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India Outlines Ambitious Agenda To Boost Startups As Well As Stem Their Exodus To Foreign Lands

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The founders of InMobi, OYO Rooms and Mapmygenome in a selfie with Prime Minister Narendra Modi at the Startup India event in New Delhi on Jan 16, 2016 (image: Anu Acharya)

The founders of InMobi, OYO Rooms and Mapmygenome in a selfie with Prime Minister Narendra Modi at the Startup India event in New Delhi on Jan 16, 2016 (image: Anu Acharya)

Surrounded by hundreds of entrepreneurs in New Delhi on Saturday, Prime Minister Narendra Modi announced a Startup India action plan, intended to remove the many hurdles in the path of the country’s startups. The unveiling by Modi was from a pedestal bearing the phrase “We unobstacle” and the agenda spelled out tax breaks, a $1.5 billion government startup fund and the simplifying of countless archaic procedures throttling India’s thriving startup scene which now occupies center stage in the country’s business story.  “The less the government is involved, the greater the progress,” Modi said in his speech echoing the widely-held perception that many of India’s companies flourish despite the government, not because of it. “Please tell us what not to do,” he told the 2,000-plus crowd comprising of guests such as Uber CEO & founder Travis Kalanick and Masayoshi Son of Japan’s SoftBank. Modi said his government would make it easier to start and shut down startups by cutting through India’s bureaucratic labyrinth.

India’s is one of the global startup hotspots. Yet, despite a thriving startup culture, the action plan is the government’s very first and has come on the back of many of India’s largest and creamiest startups fleeing to foreign destinations like Singapore and the United States where the regulation is less convoluted and tax laws are friendly. A slew of India’s biggest startups such as Flipkart, the country’s largest retailer, mobile advertising firm InMobi, customer support software maker Freshdesk and software products startup Capillary Technologies have all moved overseas and will likely list on foreign stock exchanges eventually. India’s software products think tank iSPIRT said a mind-boggling 75% of all funded technology startups are re-domiciling outside India due to regulatory irritants. “The government’s action plan is directionally correct. But the tangible progress on a checklist for startups to stay-in-India has been modest. We are hopeful that many more issues can be resolved in the forthcoming Indian budget in end February,” said Sharad Sharma, co-founder, iSPIRT.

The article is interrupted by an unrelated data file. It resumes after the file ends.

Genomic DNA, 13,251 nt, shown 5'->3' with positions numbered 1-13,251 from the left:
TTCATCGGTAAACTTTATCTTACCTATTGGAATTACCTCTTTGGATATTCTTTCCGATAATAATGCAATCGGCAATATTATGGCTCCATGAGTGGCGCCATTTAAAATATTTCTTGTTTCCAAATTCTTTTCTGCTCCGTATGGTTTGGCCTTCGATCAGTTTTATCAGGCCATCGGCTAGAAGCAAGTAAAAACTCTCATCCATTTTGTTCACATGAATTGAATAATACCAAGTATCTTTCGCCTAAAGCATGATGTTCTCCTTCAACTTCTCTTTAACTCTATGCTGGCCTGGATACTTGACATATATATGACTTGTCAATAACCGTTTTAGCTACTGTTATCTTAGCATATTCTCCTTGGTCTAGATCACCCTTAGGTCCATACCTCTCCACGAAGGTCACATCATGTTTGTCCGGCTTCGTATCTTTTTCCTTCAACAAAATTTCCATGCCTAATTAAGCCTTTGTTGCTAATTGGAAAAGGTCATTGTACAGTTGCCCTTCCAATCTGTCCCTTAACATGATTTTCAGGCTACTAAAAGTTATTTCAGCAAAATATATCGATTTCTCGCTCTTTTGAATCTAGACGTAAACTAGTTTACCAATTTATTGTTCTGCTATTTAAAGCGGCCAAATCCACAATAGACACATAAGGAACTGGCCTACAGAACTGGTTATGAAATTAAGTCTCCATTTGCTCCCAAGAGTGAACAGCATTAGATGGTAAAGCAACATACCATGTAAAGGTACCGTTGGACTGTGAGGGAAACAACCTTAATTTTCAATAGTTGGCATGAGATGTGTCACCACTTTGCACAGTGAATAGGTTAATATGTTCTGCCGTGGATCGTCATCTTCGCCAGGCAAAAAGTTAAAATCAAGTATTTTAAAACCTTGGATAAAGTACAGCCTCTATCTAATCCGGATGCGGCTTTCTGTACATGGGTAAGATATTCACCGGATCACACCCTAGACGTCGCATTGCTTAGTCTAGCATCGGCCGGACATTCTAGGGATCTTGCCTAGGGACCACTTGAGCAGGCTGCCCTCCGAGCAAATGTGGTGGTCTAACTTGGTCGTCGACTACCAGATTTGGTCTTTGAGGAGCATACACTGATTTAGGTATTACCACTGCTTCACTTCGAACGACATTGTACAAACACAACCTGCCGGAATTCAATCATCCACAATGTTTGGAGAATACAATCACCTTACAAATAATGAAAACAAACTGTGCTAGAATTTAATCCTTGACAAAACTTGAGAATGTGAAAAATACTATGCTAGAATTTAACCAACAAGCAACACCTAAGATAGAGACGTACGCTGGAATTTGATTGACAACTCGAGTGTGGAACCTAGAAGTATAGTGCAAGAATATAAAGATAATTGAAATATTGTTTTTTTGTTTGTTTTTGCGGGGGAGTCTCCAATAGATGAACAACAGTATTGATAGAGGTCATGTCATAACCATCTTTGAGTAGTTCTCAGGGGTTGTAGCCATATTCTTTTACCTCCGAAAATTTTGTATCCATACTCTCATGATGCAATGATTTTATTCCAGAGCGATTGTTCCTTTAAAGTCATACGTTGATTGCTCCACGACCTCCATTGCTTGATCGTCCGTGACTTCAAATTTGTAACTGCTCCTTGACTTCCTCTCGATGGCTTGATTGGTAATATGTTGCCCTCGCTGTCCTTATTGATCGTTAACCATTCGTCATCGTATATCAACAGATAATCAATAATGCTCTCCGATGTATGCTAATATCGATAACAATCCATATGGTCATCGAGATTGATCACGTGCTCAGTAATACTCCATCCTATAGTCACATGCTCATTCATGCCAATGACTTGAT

The government’s action plan has come at a time when funding for startups is not as munificent as a year ago. Startups in segments like food, hyper-local delivery and real estate have laid off hundreds of employees, indicating that overvaluations are a thing of the past and investors are asking to see results. But India desperately needs entrepreneurs to start up companies and generate economic growth as well as jobs for the millions of engineering and other graduates entering the job market each year. The country’s biggest employer of engineers, its information technology industry, has been dawdling recently both in terms of growth and new hiring. “We have a million problems but we have a billion minds,” said Modi, who asked entrepreneurs to go to work on solving the country’s myriad challenges. The prime minister announced that registering a new company in India, a process that takes upwards of a month, would be cut down to a day and would be made possible through a mobile app. Patent fees will be slashed by 80% and patent applications would be fast-tracked. Startups will be able to self-certify and not be subjected to labor and environmental compliance rules for three years. The government’s new bankruptcy bill will allow companies with simple debt structures to shut down in 90 days in contrast to the existing tortuous process that lasts years. Into the weekend, entrepreneurs concurred that the new startup agenda is a good beginning. “It’s a fine plan with lots of interesting details, a lot will depend on how it is implemented,” said Anu Acharya, CEO & founder of Mapmygenome, a biotech startup. “What makes me hopeful is the awareness among top politicians and bureaucrats about the challenges entrepreneurs face,” she said. –  Courtesy


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